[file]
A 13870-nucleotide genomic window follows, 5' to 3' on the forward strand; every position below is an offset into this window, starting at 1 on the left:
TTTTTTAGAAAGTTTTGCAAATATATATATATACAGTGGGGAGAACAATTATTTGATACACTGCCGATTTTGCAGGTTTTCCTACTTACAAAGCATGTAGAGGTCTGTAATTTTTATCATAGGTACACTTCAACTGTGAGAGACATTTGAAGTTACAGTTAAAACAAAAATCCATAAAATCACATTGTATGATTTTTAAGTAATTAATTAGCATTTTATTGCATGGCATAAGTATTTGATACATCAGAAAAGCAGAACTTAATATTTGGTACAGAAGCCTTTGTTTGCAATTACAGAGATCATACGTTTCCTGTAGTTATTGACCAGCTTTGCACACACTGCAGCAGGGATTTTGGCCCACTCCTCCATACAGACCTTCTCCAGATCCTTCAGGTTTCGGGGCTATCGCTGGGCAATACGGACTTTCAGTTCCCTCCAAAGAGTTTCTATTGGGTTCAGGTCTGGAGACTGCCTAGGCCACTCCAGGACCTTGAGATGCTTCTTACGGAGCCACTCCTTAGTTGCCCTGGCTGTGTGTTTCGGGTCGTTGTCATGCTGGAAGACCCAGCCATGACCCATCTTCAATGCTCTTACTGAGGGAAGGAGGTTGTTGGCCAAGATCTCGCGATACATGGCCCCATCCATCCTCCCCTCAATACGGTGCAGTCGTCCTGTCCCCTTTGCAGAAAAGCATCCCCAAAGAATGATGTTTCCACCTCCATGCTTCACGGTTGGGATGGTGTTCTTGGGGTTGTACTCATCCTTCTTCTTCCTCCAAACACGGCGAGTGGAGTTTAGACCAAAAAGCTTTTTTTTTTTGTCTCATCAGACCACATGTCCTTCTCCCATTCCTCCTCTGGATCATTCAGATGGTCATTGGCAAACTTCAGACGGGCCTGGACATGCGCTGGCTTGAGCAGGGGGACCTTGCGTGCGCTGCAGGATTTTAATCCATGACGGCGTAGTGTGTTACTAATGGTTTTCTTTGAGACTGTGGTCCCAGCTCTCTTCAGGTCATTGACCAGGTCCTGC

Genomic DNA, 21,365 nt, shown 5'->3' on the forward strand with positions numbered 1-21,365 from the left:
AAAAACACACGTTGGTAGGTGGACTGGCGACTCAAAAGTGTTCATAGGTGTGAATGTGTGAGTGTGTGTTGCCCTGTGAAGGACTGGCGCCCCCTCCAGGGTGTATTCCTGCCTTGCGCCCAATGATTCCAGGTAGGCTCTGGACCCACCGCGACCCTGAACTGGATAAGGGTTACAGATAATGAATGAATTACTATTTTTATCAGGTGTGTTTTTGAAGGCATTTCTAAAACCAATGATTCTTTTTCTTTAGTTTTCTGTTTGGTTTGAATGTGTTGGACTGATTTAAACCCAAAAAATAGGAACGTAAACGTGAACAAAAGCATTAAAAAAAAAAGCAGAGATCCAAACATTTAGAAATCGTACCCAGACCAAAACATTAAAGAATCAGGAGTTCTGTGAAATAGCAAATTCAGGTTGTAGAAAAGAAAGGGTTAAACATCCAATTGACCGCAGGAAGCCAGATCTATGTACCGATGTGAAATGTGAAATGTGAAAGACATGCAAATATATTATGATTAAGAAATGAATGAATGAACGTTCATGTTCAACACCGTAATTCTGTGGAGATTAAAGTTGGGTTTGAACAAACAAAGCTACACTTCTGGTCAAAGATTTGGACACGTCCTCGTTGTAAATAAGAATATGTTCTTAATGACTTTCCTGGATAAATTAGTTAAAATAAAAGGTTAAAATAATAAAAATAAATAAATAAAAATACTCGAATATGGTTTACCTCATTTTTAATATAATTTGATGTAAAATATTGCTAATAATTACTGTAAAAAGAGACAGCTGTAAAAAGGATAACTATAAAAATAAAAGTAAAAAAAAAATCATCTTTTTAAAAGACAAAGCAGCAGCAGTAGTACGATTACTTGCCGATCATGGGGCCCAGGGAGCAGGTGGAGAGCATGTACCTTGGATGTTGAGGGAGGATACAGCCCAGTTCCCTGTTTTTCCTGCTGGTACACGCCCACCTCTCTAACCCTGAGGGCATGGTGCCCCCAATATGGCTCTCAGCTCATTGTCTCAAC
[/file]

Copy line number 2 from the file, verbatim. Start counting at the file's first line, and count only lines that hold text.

TTTTTTAGAAAGTTTTGCAAATATATATATATACAGTGGGGAGAACAATTATTTGATACACTGCCGATTTTGCAGGTTTTCCTACTTACAAAGCATGTAGAGGTCTGTAATTTTTATCATAGGTACACTTCAACTGTGAGAGACATTTGAAGTTACAGTTAAAACAAAAATCCATAAAATCACATTGTATGATTTTTAAGTAATTAATTAGCATTTTATTGCATGGCATAAGTATTTGATACATCAGAAAAGCAGAACTTAATATTTGGTACAGAAGCCTTTGTTTGCAATTACAGAGATCATACGTTTCCTGTAGTTATTGACCAGCTTTGCACACACTGCAGCAGGGATTTTGGCCCACTCCTCCATACAGACCTTCTCCAGATCCTTCAGGTTTCGGGGCTATCGCTGGGCAATACGGACTTTCAGTTCCCTCCAAAGAGTTTCTATTGGGTTCAGGTCTGGAGACTGCCTAGGCCACTCCAGGACCTTGAGATGCTTCTTACGGAGCCACTCCTTAGTTGCCCTGGCTGTGTGTTTCGGGTCGTTGTCATGCTGGAAGACCCAGCCATGACCCATCTTCAATGCTCTTACTGAGGGAAGGAGGTTGTTGGCCAAGATCTCGCGATACATGGCCCCATCCATCCTCCCCTCAATACGGTGCAGTCGTCCTGTCCCCTTTGCAGAAAAGCATCCCCAAAGAATGATGTTTCCACCTCCATGCTTCACGGTTGGGATGGTGTTCTTGGGGTTGTACTCATCCTTCTTCTTCCTCCAAACACGGCGAGTGGAGTTTAGACCAAAAAGCTTTTTTTTTTTGTCTCATCAGACCACATGTCCTTCTCCCATTCCTCCTCTGGATCATTCAGATGGTCATTGGCAAACTTCAGACGGGCCTGGACATGCGCTGGCTTGAGCAGGGGGACCTTGCGTGCGCTGCAGGATTTTAATCCATGACGGCGTAGTGTGTTACTAATGGTTTTCTTTGAGACTGTGGTCCCAGCTCTCTTCAGGTCATTGACCAGGTCCTGC